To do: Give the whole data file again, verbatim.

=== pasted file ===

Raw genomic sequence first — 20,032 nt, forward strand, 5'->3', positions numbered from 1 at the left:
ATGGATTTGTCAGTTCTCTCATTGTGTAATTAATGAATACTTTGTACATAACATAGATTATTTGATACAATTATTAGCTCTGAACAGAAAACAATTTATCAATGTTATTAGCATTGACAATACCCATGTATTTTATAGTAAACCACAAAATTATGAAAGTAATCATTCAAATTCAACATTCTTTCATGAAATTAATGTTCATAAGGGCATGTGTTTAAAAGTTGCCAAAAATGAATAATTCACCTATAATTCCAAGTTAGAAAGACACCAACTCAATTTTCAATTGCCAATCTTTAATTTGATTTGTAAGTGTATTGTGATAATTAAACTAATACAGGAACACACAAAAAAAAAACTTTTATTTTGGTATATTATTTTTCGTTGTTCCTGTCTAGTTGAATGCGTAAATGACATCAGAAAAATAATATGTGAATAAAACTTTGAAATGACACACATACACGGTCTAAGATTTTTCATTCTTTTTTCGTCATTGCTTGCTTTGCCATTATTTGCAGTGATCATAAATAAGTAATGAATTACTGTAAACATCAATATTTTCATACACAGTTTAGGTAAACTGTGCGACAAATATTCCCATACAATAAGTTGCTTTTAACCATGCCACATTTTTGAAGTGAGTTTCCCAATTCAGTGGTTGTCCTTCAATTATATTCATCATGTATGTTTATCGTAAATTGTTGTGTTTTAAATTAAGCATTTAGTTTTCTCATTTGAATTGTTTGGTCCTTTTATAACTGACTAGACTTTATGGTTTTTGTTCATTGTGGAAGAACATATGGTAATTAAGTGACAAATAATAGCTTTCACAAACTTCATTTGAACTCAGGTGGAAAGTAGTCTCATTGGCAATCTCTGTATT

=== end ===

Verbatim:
Raw genomic sequence first — 20,032 nt, forward strand, 5'->3', positions numbered from 1 at the left:
ATGGATTTGTCAGTTCTCTCATTGTGTAATTAATGAATACTTTGTACATAACATAGATTATTTGATACAATTATTAGCTCTGAACAGAAAACAATTTATCAATGTTATTAGCATTGACAATACCCATGTATTTTATAGTAAACCACAAAATTATGAAAGTAATCATTCAAATTCAACATTCTTTCATGAAATTAATGTTCATAAGGGCATGTGTTTAAAAGTTGCCAAAAATGAATAATTCACCTATAATTCCAAGTTAGAAAGACACCAACTCAATTTTCAATTGCCAATCTTTAATTTGATTTGTAAGTGTATTGTGATAATTAAACTAATACAGGAACACACAAAAAAAAAACTTTTATTTTGGTATATTATTTTTCGTTGTTCCTGTCTAGTTGAATGCGTAAATGACATCAGAAAAATAATATGTGAATAAAACTTTGAAATGACACACATACACGGTCTAAGATTTTTCATTCTTTTTTCGTCATTGCTTGCTTTGCCATTATTTGCAGTGATCATAAATAAGTAATGAATTACTGTAAACATCAATATTTTCATACACAGTTTAGGTAAACTGTGCGACAAATATTCCCATACAATAAGTTGCTTTTAACCATGCCACATTTTTGAAGTGAGTTTCCCAATTCAGTGGTTGTCCTTCAATTATATTCATCATGTATGTTTATCGTAAATTGTTGTGTTTTAAATTAAGCATTTAGTTTTCTCATTTGAATTGTTTGGTCCTTTTATAACTGACTAGACTTTATGGTTTTTGTTCATTGTGGAAGAACATATGGTAATTAAGTGACAAATAATAGCTTTCACAAACTTCATTTGAACTCAGGTGGAAAGTAGTCTCATTGGCAATCTCTGTATT